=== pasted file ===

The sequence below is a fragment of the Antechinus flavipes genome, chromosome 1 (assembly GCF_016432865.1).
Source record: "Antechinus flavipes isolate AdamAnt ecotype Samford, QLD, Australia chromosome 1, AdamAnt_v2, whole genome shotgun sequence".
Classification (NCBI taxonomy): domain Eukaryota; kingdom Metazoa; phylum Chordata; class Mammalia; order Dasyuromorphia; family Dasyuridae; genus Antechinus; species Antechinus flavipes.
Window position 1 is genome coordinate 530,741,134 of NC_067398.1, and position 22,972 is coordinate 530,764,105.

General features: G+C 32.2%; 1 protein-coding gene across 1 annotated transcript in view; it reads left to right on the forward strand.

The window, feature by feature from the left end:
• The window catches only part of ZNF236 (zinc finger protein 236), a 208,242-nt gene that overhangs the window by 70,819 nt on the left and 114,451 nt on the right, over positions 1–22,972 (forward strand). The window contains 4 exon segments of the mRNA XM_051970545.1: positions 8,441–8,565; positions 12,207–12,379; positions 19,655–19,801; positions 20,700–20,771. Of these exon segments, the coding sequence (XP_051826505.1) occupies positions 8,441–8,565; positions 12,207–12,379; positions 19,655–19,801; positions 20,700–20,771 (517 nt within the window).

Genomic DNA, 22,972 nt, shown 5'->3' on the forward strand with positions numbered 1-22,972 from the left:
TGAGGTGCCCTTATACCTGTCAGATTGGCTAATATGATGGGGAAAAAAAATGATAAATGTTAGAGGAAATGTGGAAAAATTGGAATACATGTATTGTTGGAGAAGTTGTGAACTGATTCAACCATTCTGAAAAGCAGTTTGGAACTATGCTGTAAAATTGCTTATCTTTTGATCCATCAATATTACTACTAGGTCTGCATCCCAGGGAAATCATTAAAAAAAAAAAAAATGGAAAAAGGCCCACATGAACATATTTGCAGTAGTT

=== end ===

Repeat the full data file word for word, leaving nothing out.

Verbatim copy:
The sequence below is a fragment of the Antechinus flavipes genome, chromosome 1 (assembly GCF_016432865.1).
Source record: "Antechinus flavipes isolate AdamAnt ecotype Samford, QLD, Australia chromosome 1, AdamAnt_v2, whole genome shotgun sequence".
Classification (NCBI taxonomy): domain Eukaryota; kingdom Metazoa; phylum Chordata; class Mammalia; order Dasyuromorphia; family Dasyuridae; genus Antechinus; species Antechinus flavipes.
Window position 1 is genome coordinate 530,741,134 of NC_067398.1, and position 22,972 is coordinate 530,764,105.

General features: G+C 32.2%; 1 protein-coding gene across 1 annotated transcript in view; it reads left to right on the forward strand.

The window, feature by feature from the left end:
• The window catches only part of ZNF236 (zinc finger protein 236), a 208,242-nt gene that overhangs the window by 70,819 nt on the left and 114,451 nt on the right, over positions 1–22,972 (forward strand). The window contains 4 exon segments of the mRNA XM_051970545.1: positions 8,441–8,565; positions 12,207–12,379; positions 19,655–19,801; positions 20,700–20,771. Of these exon segments, the coding sequence (XP_051826505.1) occupies positions 8,441–8,565; positions 12,207–12,379; positions 19,655–19,801; positions 20,700–20,771 (517 nt within the window).

Genomic DNA, 22,972 nt, shown 5'->3' on the forward strand with positions numbered 1-22,972 from the left:
TGAGGTGCCCTTATACCTGTCAGATTGGCTAATATGATGGGGAAAAAAAATGATAAATGTTAGAGGAAATGTGGAAAAATTGGAATACATGTATTGTTGGAGAAGTTGTGAACTGATTCAACCATTCTGAAAAGCAGTTTGGAACTATGCTGTAAAATTGCTTATCTTTTGATCCATCAATATTACTACTAGGTCTGCATCCCAGGGAAATCATTAAAAAAAAAAAAAATGGAAAAAGGCCCACATGAACATATTTGCAGTAGTT